Is it important for you to meet the artists personally? To discuss art with them?
I'm friends with most of the artists I have in my collection. I think the choice of the artist is a question of whether I understand them, whether we have something in common. It's always a discussion. And this is why I can learn, not only from the artwork itself but also from the attitude of the artist. I would say that the attitude is even more important. I like to learn from the attitude, not from the knowledge.
Good question. I don't know. I'm a collector, it's in my genes. My father collected photo equipment, my son collects glasses, I collect art. I'm a collector, I need to have things, to be proud of them, because they are my own.
When you get a work of art, do you have the feeling that it’s yours and it belongs to you, or not?
I do a lot of exhibitions. The art's not mine. I wanted to have it, and then together with an artist I'm making new projects. No, I don't lock it up and put it in storage. The opposite.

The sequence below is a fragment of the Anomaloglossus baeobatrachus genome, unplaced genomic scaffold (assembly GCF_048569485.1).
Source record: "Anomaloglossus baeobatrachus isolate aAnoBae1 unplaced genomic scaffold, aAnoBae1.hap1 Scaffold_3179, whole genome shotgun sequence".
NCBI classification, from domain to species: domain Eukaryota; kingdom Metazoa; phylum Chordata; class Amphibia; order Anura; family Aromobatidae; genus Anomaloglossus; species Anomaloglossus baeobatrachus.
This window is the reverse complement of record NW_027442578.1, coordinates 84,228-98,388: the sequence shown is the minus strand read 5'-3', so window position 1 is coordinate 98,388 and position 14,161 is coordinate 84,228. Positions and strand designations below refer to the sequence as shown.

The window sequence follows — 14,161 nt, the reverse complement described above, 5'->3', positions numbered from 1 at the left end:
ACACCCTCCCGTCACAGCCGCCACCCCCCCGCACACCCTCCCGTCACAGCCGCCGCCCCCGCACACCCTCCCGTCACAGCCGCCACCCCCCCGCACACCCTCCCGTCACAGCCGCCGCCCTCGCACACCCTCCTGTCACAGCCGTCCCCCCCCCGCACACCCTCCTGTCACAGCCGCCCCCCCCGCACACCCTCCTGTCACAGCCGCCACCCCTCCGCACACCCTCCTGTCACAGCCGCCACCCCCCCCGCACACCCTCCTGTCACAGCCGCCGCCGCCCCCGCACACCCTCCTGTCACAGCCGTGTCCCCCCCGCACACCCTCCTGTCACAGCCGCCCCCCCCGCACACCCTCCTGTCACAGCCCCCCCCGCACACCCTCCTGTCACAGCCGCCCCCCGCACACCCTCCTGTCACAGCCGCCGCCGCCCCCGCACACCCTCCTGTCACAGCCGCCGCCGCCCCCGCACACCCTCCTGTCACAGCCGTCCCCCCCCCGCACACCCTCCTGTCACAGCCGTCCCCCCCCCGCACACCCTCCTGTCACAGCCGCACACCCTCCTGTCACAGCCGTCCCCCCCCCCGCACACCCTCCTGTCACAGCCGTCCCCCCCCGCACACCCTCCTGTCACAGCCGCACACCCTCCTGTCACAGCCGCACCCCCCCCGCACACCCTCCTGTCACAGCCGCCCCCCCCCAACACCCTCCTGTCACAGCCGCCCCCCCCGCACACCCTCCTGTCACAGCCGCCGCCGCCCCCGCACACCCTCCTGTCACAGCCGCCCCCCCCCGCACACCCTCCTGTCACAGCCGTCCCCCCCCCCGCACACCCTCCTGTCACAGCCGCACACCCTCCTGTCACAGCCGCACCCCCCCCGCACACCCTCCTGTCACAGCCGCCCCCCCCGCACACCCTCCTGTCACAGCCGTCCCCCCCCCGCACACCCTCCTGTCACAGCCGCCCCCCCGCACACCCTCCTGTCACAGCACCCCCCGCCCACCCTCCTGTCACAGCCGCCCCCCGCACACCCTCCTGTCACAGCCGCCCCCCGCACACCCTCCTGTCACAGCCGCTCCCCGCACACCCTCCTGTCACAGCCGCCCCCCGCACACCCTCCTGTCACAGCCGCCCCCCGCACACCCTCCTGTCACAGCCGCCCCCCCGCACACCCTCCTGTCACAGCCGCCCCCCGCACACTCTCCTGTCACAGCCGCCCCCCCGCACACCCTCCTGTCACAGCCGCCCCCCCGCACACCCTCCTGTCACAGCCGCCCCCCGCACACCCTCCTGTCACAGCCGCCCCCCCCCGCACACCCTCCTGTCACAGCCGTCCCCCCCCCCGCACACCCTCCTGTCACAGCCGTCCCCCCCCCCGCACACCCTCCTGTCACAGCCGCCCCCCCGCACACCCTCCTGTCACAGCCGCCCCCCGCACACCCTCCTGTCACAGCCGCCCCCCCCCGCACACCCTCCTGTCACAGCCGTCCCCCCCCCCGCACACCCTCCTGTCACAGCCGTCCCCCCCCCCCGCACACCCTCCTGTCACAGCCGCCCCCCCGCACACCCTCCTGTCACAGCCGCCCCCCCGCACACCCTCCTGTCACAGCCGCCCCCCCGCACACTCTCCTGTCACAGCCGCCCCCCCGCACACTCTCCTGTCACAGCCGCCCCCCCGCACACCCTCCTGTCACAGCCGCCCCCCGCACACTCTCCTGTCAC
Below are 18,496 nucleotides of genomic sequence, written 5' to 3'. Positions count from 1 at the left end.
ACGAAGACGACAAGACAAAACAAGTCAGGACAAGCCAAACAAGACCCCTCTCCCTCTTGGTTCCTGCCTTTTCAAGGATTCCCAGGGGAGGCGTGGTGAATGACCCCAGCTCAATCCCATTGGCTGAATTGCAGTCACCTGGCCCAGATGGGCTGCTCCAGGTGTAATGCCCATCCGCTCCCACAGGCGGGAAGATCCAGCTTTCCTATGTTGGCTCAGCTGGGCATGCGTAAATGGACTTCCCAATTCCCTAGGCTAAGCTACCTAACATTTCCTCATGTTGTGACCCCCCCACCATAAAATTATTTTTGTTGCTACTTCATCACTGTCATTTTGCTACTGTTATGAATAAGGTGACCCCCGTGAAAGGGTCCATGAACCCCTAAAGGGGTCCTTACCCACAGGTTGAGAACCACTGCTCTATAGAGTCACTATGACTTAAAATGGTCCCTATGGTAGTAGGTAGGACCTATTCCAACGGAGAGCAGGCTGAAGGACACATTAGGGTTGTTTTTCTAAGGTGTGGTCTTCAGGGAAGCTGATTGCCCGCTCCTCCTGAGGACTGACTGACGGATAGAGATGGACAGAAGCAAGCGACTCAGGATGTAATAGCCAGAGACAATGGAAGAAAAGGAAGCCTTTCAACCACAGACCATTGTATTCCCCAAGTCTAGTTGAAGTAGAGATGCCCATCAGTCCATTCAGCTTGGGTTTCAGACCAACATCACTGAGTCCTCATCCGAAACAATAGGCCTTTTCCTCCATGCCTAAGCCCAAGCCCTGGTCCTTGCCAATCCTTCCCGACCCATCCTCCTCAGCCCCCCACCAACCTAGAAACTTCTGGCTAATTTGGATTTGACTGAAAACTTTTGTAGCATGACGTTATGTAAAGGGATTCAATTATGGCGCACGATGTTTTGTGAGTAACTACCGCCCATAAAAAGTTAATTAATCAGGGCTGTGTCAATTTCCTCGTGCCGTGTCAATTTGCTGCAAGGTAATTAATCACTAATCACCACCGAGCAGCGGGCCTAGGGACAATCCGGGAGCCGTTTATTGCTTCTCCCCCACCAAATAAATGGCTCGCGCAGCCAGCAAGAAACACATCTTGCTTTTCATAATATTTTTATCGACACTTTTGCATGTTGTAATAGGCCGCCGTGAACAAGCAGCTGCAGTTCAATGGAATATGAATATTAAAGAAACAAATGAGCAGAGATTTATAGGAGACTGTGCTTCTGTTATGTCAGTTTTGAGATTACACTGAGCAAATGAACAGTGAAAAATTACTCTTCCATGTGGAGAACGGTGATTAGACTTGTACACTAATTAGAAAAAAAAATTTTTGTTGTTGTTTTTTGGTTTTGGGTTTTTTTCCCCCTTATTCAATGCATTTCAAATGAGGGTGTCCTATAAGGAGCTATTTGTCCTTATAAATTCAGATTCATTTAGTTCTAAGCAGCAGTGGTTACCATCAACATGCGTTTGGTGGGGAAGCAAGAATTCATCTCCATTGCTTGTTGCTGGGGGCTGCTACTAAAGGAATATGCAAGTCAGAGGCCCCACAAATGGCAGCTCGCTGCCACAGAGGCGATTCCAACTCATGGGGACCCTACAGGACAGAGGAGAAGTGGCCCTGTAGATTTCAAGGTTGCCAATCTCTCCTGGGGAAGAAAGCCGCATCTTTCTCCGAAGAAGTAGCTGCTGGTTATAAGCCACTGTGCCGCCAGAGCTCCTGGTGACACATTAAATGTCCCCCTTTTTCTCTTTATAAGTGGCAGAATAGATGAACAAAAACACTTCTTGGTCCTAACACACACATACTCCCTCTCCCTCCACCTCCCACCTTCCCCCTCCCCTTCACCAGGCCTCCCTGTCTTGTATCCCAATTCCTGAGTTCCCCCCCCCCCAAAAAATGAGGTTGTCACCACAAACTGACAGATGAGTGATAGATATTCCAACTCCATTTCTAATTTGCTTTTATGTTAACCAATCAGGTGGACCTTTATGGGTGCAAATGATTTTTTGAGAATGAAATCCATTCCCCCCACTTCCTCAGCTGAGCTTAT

You have some completely non-material works of art, like German artist Markus Sixay’s Can’t Beat the Feeling, which is a wall painting made with Coca-Cola Light. How is it to collect works that are ephemeral, that exist for only a short moment?
I can repeat it. Like Tino Sehgal’s works or Martin Creed's Lights Off. Which is just the lights being turned off.
How, in such cases, does the relationship between the artist and the collector develop? You’ve probably read Donald Judd’s famous letter to the Italian art collector Giuseppe Panza, in which Judd accused Panza of unauthorised reproduction and exposition of his artwork.
No. I’ll have to look for that.... I always have direct contact with all the artists I work with. All the artists I want to show, they know about the show and their ideas are part of it.
You began by collecting paintings.
Because in the beginning you always want to buy something nice for your home.
Like a decoration?
Like a decoration. But very soon I stopped buying decorations. I’ve always thought it important that the works of art in my collection are also important to me. Not generally important, but important for me.
At what point did you decide to turn your attention to conceptual art, and why?
The day my home was full.
So it was just a practical reason (laughs)?